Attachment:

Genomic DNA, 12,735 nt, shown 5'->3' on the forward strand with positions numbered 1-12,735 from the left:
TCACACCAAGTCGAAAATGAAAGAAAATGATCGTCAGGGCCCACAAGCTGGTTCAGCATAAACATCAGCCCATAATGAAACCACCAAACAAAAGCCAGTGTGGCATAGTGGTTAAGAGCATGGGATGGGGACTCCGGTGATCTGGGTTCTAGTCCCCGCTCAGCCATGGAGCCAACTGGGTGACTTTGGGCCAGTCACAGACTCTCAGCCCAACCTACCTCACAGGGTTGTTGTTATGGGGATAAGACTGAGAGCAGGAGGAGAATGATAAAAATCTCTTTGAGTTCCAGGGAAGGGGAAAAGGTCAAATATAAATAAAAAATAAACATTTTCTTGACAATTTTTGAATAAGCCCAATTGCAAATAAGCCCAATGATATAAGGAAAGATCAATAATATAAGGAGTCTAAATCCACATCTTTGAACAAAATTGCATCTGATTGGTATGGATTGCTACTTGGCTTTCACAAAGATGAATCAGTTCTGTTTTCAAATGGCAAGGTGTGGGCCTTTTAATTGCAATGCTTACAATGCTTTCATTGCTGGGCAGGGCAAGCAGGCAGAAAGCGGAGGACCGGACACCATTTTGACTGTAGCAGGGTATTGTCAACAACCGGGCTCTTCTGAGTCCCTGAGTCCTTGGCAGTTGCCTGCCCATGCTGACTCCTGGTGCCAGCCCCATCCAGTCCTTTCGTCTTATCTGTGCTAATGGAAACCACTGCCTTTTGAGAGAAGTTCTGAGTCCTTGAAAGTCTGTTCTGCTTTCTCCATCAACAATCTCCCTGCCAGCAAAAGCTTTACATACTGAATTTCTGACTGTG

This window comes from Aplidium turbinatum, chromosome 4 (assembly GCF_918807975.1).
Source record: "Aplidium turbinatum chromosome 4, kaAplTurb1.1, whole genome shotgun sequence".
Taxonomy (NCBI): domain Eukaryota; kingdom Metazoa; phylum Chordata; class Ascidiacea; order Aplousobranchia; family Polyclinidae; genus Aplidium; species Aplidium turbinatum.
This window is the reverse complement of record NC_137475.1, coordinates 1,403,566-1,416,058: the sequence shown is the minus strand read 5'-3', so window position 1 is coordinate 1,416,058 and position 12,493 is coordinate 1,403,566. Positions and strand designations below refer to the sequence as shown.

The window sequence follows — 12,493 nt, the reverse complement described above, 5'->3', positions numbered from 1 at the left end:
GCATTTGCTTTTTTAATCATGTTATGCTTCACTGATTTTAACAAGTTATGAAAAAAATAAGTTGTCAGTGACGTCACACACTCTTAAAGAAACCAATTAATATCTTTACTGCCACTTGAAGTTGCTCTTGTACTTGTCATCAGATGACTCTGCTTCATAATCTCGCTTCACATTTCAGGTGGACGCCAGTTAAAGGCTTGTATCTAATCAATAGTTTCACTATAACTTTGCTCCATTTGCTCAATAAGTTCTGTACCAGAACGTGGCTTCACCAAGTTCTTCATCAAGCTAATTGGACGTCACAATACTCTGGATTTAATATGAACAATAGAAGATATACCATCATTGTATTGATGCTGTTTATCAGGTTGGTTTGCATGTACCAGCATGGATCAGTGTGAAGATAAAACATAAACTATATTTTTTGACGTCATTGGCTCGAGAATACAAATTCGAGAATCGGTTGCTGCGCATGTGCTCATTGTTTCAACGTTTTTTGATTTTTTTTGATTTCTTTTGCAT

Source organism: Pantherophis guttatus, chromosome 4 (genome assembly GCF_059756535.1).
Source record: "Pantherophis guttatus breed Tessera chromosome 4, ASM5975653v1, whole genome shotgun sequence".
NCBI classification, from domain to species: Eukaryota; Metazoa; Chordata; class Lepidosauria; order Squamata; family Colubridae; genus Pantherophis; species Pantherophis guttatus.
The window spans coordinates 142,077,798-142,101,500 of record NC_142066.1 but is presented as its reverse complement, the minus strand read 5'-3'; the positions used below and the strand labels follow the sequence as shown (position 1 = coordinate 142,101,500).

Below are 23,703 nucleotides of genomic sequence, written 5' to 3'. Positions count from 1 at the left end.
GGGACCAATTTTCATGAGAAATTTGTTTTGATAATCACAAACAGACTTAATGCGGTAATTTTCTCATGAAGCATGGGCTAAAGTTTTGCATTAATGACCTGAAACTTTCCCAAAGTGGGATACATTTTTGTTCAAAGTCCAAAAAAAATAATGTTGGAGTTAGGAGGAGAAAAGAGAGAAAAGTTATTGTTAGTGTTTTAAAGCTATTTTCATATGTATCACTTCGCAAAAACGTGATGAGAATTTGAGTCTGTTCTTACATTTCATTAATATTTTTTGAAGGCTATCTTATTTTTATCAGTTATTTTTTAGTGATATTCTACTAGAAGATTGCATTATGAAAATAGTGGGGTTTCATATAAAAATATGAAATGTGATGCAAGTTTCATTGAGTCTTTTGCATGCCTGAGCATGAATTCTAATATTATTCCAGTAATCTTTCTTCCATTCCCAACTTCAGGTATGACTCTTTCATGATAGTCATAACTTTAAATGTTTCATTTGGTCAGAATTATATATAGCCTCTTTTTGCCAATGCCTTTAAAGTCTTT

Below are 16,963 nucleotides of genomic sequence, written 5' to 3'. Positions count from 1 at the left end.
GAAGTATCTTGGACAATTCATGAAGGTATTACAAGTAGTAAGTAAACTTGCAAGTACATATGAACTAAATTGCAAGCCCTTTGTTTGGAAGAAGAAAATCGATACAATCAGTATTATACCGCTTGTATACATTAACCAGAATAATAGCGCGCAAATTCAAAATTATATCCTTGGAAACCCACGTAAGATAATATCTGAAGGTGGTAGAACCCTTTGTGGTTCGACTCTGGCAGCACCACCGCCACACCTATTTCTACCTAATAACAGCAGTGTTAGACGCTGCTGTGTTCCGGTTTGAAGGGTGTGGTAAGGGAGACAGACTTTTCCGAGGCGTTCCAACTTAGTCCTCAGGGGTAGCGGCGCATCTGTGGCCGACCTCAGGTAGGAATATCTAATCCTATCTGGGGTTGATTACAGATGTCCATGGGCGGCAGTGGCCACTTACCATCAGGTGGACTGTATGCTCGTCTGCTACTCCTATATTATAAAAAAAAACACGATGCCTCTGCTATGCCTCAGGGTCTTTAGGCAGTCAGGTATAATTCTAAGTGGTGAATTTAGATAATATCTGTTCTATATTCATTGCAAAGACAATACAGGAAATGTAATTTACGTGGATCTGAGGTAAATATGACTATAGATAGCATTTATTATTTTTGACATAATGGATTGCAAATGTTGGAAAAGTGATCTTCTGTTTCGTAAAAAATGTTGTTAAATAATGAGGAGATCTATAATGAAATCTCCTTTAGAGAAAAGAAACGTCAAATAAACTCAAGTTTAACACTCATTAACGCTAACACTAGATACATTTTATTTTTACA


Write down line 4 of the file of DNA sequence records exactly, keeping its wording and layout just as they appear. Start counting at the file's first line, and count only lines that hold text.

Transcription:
Source record: "Aplidium turbinatum chromosome 4, kaAplTurb1.1, whole genome shotgun sequence".